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Super Mario Odyssey Coin Models Are Much Simpler Than Galaxy's




Super Mario Galaxy is arguably one of the best video Games of all time. Launched in 2007, the Wii classic is a Nintendo tour de force, showing the design and direction genius of Shigeru Miyamoto and Yoshiaki Koizumi. The outer space setting and gravity-based Gameplay, with Mario platforming on planetoids and worlds, was a marvel.

Skip forward ten years, to the Nintendo Switch classic Super Mario Odyssey, and certain things have progressed. And a particular aspect of this progression was highlighted that stunned many fans. On Twitter, Supper Mario Broth, who looks at obscure Mario details, decided to delve deep on the coins used in both Games.

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While the gold coins in Super Mario Odyssey look more sophisticated and realistic than Galaxy's, as you'd expect considering the 10-year difference, Supper Mario Broth pointed out that the coins in the more modern Game are actually far simpler and use much fewer polygons.

As shown in the wireframe view, the coin from the Wii's Super Mario Galaxy is fully modeled, with each ridge present as a polygon, inside and out, and the coin has 268 triangles. In contrast, the coin from the Switch's Super Mario Odyssey is "a simple flat disc" as Mario Broth points out, with neither the inner ridge or rectangle actually modeled.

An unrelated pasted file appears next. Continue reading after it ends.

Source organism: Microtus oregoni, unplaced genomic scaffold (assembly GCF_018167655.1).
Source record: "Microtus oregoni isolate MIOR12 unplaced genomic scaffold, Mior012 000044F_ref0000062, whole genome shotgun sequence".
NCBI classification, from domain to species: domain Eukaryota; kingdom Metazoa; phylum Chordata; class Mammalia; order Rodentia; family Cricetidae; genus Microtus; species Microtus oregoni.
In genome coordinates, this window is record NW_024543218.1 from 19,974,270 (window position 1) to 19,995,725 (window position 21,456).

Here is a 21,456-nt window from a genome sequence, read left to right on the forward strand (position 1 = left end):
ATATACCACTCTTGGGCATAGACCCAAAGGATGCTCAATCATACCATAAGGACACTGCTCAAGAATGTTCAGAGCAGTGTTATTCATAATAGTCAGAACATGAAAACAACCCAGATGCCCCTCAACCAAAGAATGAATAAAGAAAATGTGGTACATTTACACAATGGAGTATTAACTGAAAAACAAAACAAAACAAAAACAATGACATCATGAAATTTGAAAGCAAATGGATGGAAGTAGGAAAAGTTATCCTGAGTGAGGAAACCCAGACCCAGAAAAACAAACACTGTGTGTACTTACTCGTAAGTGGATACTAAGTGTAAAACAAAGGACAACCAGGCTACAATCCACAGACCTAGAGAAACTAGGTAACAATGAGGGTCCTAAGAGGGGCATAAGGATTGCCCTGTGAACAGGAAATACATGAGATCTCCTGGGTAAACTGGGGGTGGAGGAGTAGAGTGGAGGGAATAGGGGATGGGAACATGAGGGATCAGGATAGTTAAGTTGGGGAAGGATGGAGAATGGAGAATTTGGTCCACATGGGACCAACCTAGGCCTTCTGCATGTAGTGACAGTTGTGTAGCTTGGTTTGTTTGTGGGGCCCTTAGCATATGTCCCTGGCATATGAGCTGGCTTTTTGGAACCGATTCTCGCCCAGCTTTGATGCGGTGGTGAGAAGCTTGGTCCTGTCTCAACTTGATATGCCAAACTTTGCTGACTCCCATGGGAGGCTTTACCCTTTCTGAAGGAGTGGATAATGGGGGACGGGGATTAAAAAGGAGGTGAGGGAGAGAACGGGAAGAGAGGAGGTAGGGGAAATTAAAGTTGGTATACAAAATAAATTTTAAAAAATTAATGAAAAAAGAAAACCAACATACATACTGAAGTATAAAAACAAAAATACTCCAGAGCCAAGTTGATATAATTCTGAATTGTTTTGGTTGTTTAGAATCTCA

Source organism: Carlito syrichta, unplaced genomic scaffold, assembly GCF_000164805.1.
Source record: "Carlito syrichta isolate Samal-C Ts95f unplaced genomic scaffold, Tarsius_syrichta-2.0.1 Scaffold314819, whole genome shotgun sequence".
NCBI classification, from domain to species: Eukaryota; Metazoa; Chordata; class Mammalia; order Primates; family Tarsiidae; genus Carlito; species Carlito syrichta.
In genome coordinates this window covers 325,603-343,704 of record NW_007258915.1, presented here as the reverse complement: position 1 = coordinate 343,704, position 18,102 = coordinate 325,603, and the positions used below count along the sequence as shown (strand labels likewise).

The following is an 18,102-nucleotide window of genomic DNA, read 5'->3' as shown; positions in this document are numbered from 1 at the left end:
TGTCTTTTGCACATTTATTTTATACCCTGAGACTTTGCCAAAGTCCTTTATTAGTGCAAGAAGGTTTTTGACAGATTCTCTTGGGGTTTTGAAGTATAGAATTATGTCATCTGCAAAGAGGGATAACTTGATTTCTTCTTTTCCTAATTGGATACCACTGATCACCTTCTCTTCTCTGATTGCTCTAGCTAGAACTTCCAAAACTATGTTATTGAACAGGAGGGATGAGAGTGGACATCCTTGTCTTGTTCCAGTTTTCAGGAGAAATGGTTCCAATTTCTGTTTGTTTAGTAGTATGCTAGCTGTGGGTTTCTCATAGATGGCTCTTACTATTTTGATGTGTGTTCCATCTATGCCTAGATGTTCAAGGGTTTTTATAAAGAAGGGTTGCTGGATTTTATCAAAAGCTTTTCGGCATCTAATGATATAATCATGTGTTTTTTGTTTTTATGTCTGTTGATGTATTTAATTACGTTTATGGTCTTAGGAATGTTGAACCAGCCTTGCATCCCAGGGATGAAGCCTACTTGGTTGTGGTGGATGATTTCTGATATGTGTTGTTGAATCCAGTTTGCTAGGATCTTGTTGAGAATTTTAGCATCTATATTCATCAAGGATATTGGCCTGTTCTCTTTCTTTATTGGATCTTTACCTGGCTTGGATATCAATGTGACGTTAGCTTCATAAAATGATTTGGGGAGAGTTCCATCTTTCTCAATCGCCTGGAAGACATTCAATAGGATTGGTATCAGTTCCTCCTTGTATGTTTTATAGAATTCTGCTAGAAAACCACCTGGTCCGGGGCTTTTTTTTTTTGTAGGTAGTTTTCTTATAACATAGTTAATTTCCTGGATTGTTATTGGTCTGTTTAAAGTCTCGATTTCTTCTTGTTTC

However, how the coin is rendered on the more modern Game reveals just how important lighting is. The more realistic look of the Odyssey coin is achieved by "simulating the flow of light" and alternating how it appears via whether the surface is matte or glossy, giving the coin that deeper appearance.

Mario floating in Super Mario Galaxy

"By applying both of these [the direction of the light and the surface "texture"] to a flat disc, detail can be 'faked' in such a way that the polygon requirement is drastically reduced", and this is true, as the Super Mario Odyssey coin uses 96 triangles, nearly two-thirds fewer than Galaxy's.

It goes to show that Game design is not just about brute force, like using more triangles, but finding ways to be more efficient so resources can be used for other things. And the Switch, despite being "underpowered", continues to offer a platform for developers to create impressive titles.

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